The founder of a self-defense force that took up arms against criminal organizations in Michoacán in 2013 announced yesterday that he was rearming.
Hipólito Mora Chávez wrote in a Facebook post that he would begin carrying a rifle and a pistol because governments have failed to provide security and are only interested in being in power and deceiving the Mexican people.
“Any authority that tries to detain me or disarm me will have to murder me because they won’t take me to jail or disarm me alive,” he wrote.
“When the government provides us with security . . . I’ll gladly lay down my arms . . .” Mora said.
In a radio interview, the former self-defense force leader stressed that he wasn’t joking about his pledge to avoid arrest.
“Nobody will put me in jail, I’ll shoot them if they try to arrest me. It’s a very strong statement that places my life and those of the people who work with me at risk but that’s the way I like to speak . . . without fooling anybody,” Mora said.
“I know that it’s illegal to carry a weapon, I’m aware of that but we’re not going to cross our arms and watch . . . people being murdered,” he said, adding that he travels in an armored vehicle and has several bodyguards.
Mora, who in February 2013 took up arms against the Los Caballeros Templarios cartel and other criminal groups in the Tierra Caliente region of Michoacán, charged in his Facebook post that the security situation is “worse than ever” and that authorities are “once again working with the cartels.”
They allow them to “move freely in the whole country and don’t arrest them,” he wrote.
Mora asked his Facebook friends and followers to share his post so that “it reaches all of Mexico” and people realize that “there are still men willing to die for others.”
The vigilante, whose son was killed in a 2014 confrontation between warring factions of the Fuerza Rural self-defense group that left 11 people dead, said he has a “very big moral commitment” with all the “good people” who died defending their families, adding that it would be “an honor to die for them.”
In an interview with the news website Sin Embargo, Mora further defended his decision to rearm himself.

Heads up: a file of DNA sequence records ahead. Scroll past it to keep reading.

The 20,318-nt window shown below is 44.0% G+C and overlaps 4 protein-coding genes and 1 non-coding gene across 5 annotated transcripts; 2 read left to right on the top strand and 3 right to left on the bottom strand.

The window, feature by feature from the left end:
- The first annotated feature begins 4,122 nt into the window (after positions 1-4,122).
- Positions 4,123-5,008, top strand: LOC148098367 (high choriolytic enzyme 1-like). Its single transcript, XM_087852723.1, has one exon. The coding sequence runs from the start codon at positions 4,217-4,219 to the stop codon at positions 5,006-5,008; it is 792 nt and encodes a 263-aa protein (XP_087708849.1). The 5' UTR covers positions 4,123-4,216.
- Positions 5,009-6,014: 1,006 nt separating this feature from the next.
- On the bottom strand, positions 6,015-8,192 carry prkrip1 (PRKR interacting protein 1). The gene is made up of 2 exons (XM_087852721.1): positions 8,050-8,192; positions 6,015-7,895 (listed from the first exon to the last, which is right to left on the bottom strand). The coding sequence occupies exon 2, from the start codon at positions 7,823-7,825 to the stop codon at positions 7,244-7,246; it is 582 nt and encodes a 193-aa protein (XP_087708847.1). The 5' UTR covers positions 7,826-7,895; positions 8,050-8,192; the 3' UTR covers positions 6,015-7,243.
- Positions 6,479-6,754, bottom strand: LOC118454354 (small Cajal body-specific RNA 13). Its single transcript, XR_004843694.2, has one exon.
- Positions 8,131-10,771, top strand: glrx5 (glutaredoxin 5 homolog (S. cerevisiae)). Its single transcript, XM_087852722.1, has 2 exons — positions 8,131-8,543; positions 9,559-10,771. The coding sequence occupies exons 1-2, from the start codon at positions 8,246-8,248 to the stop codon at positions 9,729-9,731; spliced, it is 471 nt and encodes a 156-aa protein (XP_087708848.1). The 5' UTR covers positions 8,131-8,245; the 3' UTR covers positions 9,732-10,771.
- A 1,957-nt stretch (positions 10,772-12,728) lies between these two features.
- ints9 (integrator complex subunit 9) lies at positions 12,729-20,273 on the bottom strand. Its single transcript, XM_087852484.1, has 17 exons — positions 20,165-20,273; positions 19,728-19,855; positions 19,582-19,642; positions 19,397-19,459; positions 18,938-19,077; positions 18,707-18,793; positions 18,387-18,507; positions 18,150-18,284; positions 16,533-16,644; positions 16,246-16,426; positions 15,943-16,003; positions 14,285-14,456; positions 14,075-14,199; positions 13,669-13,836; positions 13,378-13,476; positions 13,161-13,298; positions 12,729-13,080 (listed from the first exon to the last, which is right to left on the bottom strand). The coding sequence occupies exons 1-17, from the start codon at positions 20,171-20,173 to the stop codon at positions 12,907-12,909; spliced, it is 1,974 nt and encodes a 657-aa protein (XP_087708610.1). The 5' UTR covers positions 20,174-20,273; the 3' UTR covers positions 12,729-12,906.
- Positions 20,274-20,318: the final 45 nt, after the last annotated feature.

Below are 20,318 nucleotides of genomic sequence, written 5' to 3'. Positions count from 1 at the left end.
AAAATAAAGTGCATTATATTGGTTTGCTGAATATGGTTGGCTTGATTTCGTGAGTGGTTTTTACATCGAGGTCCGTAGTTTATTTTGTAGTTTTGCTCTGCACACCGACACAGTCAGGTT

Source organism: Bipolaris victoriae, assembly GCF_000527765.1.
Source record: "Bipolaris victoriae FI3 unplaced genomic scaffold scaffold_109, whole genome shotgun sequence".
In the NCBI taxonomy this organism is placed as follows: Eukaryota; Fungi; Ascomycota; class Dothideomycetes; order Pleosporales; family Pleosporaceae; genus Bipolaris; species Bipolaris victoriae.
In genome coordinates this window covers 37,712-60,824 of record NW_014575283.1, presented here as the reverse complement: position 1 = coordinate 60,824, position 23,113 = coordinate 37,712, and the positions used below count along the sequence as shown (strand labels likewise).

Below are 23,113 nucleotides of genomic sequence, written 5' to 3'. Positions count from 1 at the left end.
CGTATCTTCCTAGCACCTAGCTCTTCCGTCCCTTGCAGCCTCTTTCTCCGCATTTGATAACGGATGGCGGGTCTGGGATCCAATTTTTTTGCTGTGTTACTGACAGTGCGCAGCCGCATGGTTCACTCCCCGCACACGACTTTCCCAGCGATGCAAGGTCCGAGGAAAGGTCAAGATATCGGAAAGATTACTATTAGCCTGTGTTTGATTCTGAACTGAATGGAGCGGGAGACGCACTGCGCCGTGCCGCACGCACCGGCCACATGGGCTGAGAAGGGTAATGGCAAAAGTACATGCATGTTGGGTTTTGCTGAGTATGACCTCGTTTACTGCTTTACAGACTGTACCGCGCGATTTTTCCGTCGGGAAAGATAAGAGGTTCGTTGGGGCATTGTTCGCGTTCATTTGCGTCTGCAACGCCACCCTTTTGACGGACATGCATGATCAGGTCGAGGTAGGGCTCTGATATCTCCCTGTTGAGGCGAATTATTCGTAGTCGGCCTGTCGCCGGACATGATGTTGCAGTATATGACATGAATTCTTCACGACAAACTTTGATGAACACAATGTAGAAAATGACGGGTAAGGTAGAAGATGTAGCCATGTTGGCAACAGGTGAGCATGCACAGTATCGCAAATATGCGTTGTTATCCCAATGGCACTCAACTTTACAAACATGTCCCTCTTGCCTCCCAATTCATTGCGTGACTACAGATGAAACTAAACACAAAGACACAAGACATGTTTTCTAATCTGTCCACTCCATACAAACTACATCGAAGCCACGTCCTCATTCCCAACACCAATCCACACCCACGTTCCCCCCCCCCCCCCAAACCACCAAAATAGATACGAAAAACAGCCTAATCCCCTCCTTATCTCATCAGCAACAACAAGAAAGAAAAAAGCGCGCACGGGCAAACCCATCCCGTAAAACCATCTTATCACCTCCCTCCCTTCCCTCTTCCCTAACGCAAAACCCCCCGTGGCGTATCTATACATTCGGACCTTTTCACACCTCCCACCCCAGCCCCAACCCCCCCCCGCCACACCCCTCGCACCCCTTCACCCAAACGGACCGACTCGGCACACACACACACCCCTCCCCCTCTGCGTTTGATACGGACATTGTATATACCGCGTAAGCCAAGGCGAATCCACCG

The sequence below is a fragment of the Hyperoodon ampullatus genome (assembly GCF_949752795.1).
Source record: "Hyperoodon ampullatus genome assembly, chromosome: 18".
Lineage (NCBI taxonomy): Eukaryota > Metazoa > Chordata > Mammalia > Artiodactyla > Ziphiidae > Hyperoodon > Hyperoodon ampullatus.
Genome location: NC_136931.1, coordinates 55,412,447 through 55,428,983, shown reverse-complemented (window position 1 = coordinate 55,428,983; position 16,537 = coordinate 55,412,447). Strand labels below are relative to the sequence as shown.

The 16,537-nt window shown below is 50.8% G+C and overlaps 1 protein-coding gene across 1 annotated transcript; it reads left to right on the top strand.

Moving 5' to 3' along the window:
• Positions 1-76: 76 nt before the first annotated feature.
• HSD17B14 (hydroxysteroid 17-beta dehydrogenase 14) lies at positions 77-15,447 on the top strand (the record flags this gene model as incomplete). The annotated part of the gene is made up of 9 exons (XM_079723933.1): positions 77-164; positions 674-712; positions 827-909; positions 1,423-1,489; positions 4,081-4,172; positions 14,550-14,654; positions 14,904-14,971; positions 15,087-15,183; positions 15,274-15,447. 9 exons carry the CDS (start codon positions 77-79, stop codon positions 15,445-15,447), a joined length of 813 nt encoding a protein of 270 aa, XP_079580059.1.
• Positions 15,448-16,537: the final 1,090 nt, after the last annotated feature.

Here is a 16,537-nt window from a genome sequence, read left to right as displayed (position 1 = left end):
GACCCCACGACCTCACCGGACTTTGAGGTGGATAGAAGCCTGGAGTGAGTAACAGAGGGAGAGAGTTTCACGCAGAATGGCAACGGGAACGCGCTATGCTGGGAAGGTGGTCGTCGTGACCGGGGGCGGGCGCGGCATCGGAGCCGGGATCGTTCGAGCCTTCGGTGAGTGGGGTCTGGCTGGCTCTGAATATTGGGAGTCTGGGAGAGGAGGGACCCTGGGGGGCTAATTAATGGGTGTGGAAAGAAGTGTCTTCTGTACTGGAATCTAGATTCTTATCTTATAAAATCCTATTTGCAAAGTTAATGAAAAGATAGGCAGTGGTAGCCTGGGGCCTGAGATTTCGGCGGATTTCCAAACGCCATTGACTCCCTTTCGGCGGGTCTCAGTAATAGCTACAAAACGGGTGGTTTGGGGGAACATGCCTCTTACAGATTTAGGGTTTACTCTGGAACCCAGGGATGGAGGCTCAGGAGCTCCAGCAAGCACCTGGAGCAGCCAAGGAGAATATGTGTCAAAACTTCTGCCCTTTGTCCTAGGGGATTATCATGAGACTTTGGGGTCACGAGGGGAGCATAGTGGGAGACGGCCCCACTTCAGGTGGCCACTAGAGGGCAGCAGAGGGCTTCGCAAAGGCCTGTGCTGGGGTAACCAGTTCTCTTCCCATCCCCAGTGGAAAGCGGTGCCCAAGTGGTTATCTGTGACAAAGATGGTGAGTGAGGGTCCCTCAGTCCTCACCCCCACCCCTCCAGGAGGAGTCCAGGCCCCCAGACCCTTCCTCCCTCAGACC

“If one sees that the government isn’t doing its job, if one sees that in a large part of the country there are murders, extortion and kidnappings, and the criminals can move freely, well I ask myself: why can’t people who work honestly – as is my case because I have a small lime orchard – carry a gun to defend ourselves?” he said.
“What I’m saying to the authorities is give us the security we deserve. That’s what I’m asking for, I’m not challenging the government, if they take it as a challenge, that’s a matter for them. I know that there might be consequences and I accept them, I’m responsible for my statements and for whatever comes against me. The only thing I want is to deal with this problem,” Mora added.
He also said that state and federal politicians are constantly campaigning rather than working for the well-being of citizens.
“. . . But that’s not what Mexicans want, what we want is for them to provide us with security. The people in the government deny [that there is] insecurity, they’re always saying that everything is getting better but it’s not,” Mora said.
In response to Mora’s declarations, President López Obrador asserted that nobody is above the law.
“I believe that it’s in the interest of everyone to be in a country where there is a real and authentic rule of law. We [the government] are responsible for guaranteeing public security . . .” he said.
“. . . With regard to the opinions of people on this issue, I’m respectful of what they say. Just remember that we all must act with rectitude and adhere to the law.”
Inaugurating the National Guard at a ceremony in Mexico City on June 30, López Obrador acknowledged that his government has not yet made progress in combating the high levels of insecurity but he has expressed confidence that the new security force will be successful.
An average of 94 homicides per day made the first half of the year the most violent on record, and security specialists are not optimistic that things will improve in the final six months of 2019 even with the deployment of the National Guard.